Is Certification Necessary?
by Bonita Katz, BA RN ICCE ICBD IAT CLC
I have seen many opinions lately on the certification of birth workers. Some understand the reasons certification is required and others rebel against the notion. I will state the obvious: Certification does not make you good at what you do. A piece of paper cannot magically make you an outstanding childbirth educator or doula. So why certify?
You may be surprised to know that ICEA was not originally a certifying organization. When ICEA was founded in 1960 its purpose was to promote family-centered maternity care by educating parents. By the late 1970’s ICEA had grown to such a degree that it was necessary to train people how to teach. Simply dispensing information did not consistently result in meaningful learning. People began to ask, “How do I teach this effectively? How do I decide what should be included in my classes?” The shift in focus from parents to those who would educate the parents resulted in the first Teacher Certification Program in 1982.
Since then ICEA has certified thousands of educators. In 1997 we began certifying doulas. Certification is a means to verify that you have a basic level of knowledge. It does not guarantee compassion or skill. The same applies to any certification or degree. Public school teachers complete requirements so that they qualify to teach, but it does not guarantee that they will be gifted teachers. Nurses take courses and exams to qualify for practice, but that does not mean that they all have the same level of skill in starting an IV or performing other tasks.
Is it necessary to be certified in order to be a good childbirth educator or doula? No. Some places of employment require it. And for those that want to be reimbursed by third parties (insurance or government), certification is necessary. Third parties need a means to determine the level of knowledge and the most common way to do that is certification.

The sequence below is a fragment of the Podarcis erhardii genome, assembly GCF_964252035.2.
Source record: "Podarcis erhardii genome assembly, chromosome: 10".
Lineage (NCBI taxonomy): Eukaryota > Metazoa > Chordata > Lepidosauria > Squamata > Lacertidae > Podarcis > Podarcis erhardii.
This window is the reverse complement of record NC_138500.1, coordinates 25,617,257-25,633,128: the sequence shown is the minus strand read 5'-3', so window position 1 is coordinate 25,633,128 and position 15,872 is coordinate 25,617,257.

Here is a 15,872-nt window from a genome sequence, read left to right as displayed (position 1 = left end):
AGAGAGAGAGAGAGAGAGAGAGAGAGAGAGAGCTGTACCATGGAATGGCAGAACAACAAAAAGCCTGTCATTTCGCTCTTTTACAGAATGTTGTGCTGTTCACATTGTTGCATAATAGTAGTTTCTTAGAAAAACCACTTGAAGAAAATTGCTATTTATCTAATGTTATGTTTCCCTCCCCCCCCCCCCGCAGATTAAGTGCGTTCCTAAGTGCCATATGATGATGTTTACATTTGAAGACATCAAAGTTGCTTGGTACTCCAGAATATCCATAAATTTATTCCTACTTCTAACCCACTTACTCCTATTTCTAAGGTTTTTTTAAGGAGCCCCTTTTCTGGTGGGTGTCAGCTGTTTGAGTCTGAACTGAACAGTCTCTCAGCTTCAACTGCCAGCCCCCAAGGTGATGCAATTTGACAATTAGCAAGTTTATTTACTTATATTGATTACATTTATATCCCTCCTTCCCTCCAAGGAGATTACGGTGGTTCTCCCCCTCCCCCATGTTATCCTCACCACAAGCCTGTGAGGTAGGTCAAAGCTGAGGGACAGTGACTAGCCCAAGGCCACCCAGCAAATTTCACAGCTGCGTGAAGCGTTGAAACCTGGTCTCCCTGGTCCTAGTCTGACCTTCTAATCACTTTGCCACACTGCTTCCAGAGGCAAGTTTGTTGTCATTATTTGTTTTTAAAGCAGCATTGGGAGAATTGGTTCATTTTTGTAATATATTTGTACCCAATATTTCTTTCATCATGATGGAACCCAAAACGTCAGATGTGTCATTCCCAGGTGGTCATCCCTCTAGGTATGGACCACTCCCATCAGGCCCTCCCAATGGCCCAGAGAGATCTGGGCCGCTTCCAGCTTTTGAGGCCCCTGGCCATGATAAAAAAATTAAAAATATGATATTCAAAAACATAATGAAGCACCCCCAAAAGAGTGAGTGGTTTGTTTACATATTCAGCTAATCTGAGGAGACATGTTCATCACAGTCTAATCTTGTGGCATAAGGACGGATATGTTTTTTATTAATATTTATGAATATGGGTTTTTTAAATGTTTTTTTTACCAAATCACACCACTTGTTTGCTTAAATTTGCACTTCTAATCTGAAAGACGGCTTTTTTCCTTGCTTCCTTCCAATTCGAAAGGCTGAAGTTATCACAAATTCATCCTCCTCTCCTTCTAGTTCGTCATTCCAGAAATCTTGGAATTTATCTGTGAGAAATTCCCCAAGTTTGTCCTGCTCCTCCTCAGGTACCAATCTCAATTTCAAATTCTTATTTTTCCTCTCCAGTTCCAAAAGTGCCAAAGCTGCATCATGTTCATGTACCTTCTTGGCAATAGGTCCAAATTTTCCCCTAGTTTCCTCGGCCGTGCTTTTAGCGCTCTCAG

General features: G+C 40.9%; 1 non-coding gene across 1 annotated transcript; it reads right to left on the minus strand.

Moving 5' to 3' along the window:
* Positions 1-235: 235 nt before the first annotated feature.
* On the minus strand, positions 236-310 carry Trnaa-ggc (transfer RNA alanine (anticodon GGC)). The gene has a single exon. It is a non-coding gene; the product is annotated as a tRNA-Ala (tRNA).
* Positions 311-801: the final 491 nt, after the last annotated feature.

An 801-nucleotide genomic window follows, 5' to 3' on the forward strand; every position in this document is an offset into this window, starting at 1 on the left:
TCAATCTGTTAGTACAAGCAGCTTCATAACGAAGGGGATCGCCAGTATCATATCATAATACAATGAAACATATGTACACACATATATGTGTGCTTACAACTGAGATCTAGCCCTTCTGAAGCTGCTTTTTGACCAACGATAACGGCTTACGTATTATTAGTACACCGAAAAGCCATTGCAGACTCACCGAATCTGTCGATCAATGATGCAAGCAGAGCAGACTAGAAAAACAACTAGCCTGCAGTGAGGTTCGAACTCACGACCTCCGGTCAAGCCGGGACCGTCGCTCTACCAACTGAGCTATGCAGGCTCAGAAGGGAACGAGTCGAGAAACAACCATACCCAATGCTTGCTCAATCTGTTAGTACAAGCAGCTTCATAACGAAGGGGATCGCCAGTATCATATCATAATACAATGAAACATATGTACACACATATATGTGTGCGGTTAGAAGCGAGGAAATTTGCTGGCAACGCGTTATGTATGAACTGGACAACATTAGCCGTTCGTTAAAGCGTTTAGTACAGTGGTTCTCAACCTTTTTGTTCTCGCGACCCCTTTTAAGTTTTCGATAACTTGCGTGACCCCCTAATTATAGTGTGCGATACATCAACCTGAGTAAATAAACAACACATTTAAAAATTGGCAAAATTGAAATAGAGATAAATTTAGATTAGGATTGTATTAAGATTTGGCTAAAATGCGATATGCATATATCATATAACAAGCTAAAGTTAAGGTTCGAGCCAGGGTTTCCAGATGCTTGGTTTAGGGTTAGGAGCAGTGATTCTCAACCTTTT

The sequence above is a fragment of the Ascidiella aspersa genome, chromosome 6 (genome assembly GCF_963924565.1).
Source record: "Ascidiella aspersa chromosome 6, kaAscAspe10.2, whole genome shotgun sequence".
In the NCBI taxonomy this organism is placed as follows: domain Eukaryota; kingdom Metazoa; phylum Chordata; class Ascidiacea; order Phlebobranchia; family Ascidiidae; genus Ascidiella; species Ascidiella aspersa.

ICEA’s first two goals are to provide quality education and to set the standards for birth professionals. One important way to measure those standards is certification. What means so much more to the families we serve are the intangible qualities of birth workers: compassion, integrity, and humility. These qualities are much more difficult to assess… and perhaps are only accurately measured by those who are touched by our work.
It is not realistic to expect business or government entities to try to quantify and measure those more abstract qualities. Birth workers of all kinds – educators, doulas, nurses, midwives, physicians – must navigate an often conflicting dichotomy of reality: the tender realm of birth and the dispassionate world of business. Certification will never be able to measure compassion, but it can signify a level of knowledge necessary to help childbearing families.
ICEA has an excellent heritage of providing education and support for those who advocate for family-centered, evidence-based care. Our certification programs are regularly updated to ensure that they reflect the latest research. Explore your options for certification with ICEA as a childbirth educator, birth doula, or postpartum doula.
Thank you for choosing ICEA!